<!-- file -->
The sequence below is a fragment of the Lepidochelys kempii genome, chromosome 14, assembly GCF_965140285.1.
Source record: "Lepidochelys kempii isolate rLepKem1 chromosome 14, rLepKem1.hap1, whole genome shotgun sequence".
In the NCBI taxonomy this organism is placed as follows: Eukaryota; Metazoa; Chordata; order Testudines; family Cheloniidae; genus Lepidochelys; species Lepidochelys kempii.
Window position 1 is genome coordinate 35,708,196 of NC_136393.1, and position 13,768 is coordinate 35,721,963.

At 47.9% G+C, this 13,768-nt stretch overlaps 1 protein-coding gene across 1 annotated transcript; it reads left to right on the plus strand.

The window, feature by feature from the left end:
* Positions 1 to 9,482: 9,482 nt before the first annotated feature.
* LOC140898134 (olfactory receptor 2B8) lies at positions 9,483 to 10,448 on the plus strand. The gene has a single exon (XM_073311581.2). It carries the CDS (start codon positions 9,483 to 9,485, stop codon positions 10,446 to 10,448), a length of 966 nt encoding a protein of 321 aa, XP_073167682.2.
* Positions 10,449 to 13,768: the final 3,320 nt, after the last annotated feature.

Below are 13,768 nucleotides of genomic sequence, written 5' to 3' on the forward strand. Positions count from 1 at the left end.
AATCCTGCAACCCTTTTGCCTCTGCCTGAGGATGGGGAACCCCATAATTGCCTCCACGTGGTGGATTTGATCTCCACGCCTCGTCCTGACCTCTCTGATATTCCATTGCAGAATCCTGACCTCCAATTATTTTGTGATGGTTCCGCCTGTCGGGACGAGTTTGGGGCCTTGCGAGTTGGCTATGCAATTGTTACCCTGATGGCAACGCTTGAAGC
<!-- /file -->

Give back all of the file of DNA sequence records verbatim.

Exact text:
The sequence below is a fragment of the Lepidochelys kempii genome, chromosome 14, assembly GCF_965140285.1.
Source record: "Lepidochelys kempii isolate rLepKem1 chromosome 14, rLepKem1.hap1, whole genome shotgun sequence".
In the NCBI taxonomy this organism is placed as follows: Eukaryota; Metazoa; Chordata; order Testudines; family Cheloniidae; genus Lepidochelys; species Lepidochelys kempii.
Window position 1 is genome coordinate 35,708,196 of NC_136393.1, and position 13,768 is coordinate 35,721,963.

At 47.9% G+C, this 13,768-nt stretch overlaps 1 protein-coding gene across 1 annotated transcript; it reads left to right on the plus strand.

The window, feature by feature from the left end:
* Positions 1 to 9,482: 9,482 nt before the first annotated feature.
* LOC140898134 (olfactory receptor 2B8) lies at positions 9,483 to 10,448 on the plus strand. The gene has a single exon (XM_073311581.2). It carries the CDS (start codon positions 9,483 to 9,485, stop codon positions 10,446 to 10,448), a length of 966 nt encoding a protein of 321 aa, XP_073167682.2.
* Positions 10,449 to 13,768: the final 3,320 nt, after the last annotated feature.

Below are 13,768 nucleotides of genomic sequence, written 5' to 3' on the forward strand. Positions count from 1 at the left end.
AATCCTGCAACCCTTTTGCCTCTGCCTGAGGATGGGGAACCCCATAATTGCCTCCACGTGGTGGATTTGATCTCCACGCCTCGTCCTGACCTCTCTGATATTCCATTGCAGAATCCTGACCTCCAATTATTTTGTGATGGTTCCGCCTGTCGGGACGAGTTTGGGGCCTTGCGAGTTGGCTATGCAATTGTTACCCTGATGGCAACGCTTGAAGC